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Connectionism and Meaning: from truth conditions to weight representations

This book was published in 1996 by the academic publisher Ablex.

As befits a research monograph, the book is based largely upon the research I conducted during the course of my doctorate.

Two additional chapters were also included to accommodate subsequent research findings, most notably the "weight-space" formalism for visualising network computation.

The following is an extract from the first, introductory chapter.


Computationally driven, philosophically inspired, and psychologically motivated, this book is a theoretical investigation into meaning, examining and combining concepts from formal and psychological semantics, the philosophy of mind and computational theory within the framework of connectionist cognitive science. The investigation begins by examining the invention of formal calculi, late in the 19th century, and ends by proposing how atomic representations of computational engines can be hooked with what they are representations of - a broad sweep of concerns indeed.

The book is largely about ideas: of what semantics is; of what meaning is, in a general sense, of how language signs have meaning; of how the meanings of words and sentences in language might be mentally represented; and more basically, of how meanings might arise at the ineffable boundary between representations and represented. These, I believe, are fascinating questions, and I hope that the book conveys some of the intellectual excitement generated in considering them.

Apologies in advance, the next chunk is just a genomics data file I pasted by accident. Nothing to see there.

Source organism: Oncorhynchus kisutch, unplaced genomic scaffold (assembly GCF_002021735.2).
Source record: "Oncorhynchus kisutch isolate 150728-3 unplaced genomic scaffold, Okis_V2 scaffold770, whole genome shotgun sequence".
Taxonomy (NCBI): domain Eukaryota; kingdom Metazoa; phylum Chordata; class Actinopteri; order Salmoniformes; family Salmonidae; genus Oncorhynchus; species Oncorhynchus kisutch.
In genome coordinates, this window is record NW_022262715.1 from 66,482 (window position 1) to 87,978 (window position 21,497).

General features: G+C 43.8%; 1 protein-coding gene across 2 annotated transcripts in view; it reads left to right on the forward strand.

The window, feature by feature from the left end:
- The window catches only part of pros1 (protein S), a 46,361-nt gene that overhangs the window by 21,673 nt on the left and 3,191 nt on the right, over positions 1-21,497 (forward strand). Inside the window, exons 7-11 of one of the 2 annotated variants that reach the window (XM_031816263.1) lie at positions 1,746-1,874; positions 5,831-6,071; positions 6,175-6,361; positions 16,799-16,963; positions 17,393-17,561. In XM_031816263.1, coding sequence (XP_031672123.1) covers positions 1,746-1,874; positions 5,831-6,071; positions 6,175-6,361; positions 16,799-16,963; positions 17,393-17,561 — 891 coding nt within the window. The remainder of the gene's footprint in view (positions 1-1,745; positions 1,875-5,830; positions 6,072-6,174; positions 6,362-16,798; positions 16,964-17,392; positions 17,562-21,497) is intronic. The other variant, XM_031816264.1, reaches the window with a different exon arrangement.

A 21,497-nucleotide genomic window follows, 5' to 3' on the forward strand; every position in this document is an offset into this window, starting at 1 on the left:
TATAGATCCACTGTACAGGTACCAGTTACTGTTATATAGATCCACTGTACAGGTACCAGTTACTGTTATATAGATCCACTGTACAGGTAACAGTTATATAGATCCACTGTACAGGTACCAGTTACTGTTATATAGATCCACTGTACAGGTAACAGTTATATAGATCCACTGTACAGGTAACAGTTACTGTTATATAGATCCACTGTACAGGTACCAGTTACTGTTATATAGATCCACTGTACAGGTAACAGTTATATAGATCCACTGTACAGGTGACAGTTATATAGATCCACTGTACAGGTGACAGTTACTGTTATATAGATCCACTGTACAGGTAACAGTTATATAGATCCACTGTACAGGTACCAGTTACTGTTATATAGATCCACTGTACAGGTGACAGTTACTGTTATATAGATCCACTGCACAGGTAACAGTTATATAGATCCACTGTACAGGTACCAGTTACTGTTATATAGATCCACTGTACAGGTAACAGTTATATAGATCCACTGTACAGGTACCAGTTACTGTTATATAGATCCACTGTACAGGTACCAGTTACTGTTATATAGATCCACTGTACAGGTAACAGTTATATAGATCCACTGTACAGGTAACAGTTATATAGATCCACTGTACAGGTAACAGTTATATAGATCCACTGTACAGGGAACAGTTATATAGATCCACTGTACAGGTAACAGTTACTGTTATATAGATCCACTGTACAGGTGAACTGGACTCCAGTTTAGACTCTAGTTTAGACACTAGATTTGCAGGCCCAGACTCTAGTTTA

The book is also, unashamedly, connectionist, drawing upon the novel properties of networks of simple computing elements as its computational metaphor. Although connectionist cognitive science is a young discipline, effectively less than 10 years old, it is an exciting and vigorous one, with the potential of actually delivering what symbolic cognitive science has long promised but never really achieved - a comprehensive theory of mental life. This is not, I believe, misplaced optimism. Again and again, connectionists have been forced to recognise seemingly insurmountable problems with their novel class of computing machinery; that they are merely associative devices, that they lack computational power, that they are unable to support structured representations, that they merely implement symbolic architectures, and so on, and so on. In each case, these seemingly insurmountable problems have been overcome with the resultant generation of truly innovative ideas in the process.

The investigations of meaning that I undertake in this book are in the same pioneer spirit. The reader will find established wisdom hand in hand with novel ideas, but at all times anchored to the actual computational properties of connectionist networks. It is my fervent wish that the book provokes reaction, whether it be surprised agreement or irritated disagreement: both are indications that the interest of the reader has been engaged in the subject matter, which is all that an author can reasonably expect. Much worse than vociferous criticism is bland apathy: being branded boring is indeed a terrible thing.

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